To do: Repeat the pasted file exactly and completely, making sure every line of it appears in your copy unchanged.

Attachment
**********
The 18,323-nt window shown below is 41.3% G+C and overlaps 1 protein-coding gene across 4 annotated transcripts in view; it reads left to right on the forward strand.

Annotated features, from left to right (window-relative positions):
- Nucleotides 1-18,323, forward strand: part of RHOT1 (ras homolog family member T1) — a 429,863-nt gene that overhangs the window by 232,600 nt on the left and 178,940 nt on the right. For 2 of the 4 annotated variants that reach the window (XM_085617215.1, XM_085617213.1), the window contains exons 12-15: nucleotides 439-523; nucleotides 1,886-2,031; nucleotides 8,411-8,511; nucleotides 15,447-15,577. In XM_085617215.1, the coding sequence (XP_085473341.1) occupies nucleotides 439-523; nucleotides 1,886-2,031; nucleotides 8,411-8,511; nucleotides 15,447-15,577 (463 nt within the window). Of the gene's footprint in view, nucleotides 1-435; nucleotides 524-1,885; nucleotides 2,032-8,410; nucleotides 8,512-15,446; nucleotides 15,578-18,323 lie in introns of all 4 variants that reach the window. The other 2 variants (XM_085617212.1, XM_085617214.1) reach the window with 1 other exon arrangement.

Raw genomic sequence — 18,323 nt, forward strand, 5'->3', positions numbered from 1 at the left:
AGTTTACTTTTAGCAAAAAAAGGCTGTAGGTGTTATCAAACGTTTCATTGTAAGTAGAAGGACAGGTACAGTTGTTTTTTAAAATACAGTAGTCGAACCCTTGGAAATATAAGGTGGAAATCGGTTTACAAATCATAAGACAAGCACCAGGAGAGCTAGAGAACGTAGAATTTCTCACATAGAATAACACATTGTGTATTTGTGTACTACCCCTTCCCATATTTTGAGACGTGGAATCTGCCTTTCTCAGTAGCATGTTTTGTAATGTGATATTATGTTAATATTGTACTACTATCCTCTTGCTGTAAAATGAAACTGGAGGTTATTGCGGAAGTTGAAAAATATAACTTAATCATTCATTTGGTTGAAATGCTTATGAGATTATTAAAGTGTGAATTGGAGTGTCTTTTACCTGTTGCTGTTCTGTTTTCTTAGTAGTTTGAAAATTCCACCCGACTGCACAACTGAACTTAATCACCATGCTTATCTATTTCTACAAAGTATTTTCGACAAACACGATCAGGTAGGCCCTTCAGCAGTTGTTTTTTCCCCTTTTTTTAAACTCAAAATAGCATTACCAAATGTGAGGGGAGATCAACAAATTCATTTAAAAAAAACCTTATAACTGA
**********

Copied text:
The 18,323-nt window shown below is 41.3% G+C and overlaps 1 protein-coding gene across 4 annotated transcripts in view; it reads left to right on the forward strand.

Annotated features, from left to right (window-relative positions):
- Nucleotides 1-18,323, forward strand: part of RHOT1 (ras homolog family member T1) — a 429,863-nt gene that overhangs the window by 232,600 nt on the left and 178,940 nt on the right. For 2 of the 4 annotated variants that reach the window (XM_085617215.1, XM_085617213.1), the window contains exons 12-15: nucleotides 439-523; nucleotides 1,886-2,031; nucleotides 8,411-8,511; nucleotides 15,447-15,577. In XM_085617215.1, the coding sequence (XP_085473341.1) occupies nucleotides 439-523; nucleotides 1,886-2,031; nucleotides 8,411-8,511; nucleotides 15,447-15,577 (463 nt within the window). Of the gene's footprint in view, nucleotides 1-435; nucleotides 524-1,885; nucleotides 2,032-8,410; nucleotides 8,512-15,446; nucleotides 15,578-18,323 lie in introns of all 4 variants that reach the window. The other 2 variants (XM_085617212.1, XM_085617214.1) reach the window with 1 other exon arrangement.

Raw genomic sequence — 18,323 nt, forward strand, 5'->3', positions numbered from 1 at the left:
AGTTTACTTTTAGCAAAAAAAGGCTGTAGGTGTTATCAAACGTTTCATTGTAAGTAGAAGGACAGGTACAGTTGTTTTTTAAAATACAGTAGTCGAACCCTTGGAAATATAAGGTGGAAATCGGTTTACAAATCATAAGACAAGCACCAGGAGAGCTAGAGAACGTAGAATTTCTCACATAGAATAACACATTGTGTATTTGTGTACTACCCCTTCCCATATTTTGAGACGTGGAATCTGCCTTTCTCAGTAGCATGTTTTGTAATGTGATATTATGTTAATATTGTACTACTATCCTCTTGCTGTAAAATGAAACTGGAGGTTATTGCGGAAGTTGAAAAATATAACTTAATCATTCATTTGGTTGAAATGCTTATGAGATTATTAAAGTGTGAATTGGAGTGTCTTTTACCTGTTGCTGTTCTGTTTTCTTAGTAGTTTGAAAATTCCACCCGACTGCACAACTGAACTTAATCACCATGCTTATCTATTTCTACAAAGTATTTTCGACAAACACGATCAGGTAGGCCCTTCAGCAGTTGTTTTTTCCCCTTTTTTTAAACTCAAAATAGCATTACCAAATGTGAGGGGAGATCAACAAATTCATTTAAAAAAAACCTTATAACTGA